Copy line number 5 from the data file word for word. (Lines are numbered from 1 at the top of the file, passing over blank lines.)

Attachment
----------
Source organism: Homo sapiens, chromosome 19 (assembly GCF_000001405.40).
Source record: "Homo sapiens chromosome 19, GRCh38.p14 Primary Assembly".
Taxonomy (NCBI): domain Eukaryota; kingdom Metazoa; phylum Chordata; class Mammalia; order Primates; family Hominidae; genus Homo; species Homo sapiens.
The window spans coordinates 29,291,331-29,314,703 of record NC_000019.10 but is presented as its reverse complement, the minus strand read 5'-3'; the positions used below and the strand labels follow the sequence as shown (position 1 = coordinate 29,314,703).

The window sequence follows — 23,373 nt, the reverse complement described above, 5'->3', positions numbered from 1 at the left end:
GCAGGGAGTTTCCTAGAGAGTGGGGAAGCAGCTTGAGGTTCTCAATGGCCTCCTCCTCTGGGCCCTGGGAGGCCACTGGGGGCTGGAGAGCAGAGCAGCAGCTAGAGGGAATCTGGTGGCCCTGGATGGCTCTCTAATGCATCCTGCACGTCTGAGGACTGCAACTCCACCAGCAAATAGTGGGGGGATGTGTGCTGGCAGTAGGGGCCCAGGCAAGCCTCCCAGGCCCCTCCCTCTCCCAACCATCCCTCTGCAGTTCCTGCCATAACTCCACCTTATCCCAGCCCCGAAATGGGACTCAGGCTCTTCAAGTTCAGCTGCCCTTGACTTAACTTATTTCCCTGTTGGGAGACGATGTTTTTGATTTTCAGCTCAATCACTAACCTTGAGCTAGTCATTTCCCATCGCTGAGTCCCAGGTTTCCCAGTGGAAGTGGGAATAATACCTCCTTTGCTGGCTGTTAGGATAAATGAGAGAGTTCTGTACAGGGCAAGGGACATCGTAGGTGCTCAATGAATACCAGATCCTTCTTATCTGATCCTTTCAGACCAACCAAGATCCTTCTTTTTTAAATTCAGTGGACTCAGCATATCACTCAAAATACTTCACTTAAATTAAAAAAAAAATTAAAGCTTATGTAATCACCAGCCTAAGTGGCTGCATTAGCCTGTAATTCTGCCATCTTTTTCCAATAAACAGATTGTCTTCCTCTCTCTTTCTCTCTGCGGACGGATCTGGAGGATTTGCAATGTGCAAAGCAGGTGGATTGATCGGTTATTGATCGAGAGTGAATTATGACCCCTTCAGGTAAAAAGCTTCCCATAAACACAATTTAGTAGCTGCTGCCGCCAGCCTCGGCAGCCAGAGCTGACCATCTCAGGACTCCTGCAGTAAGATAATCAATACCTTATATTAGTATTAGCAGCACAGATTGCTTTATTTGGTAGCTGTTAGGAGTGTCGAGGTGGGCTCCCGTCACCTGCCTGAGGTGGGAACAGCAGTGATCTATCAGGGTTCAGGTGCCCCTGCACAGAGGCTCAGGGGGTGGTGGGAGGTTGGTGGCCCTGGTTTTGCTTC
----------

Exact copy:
The window sequence follows — 23,373 nt, the reverse complement described above, 5'->3', positions numbered from 1 at the left end: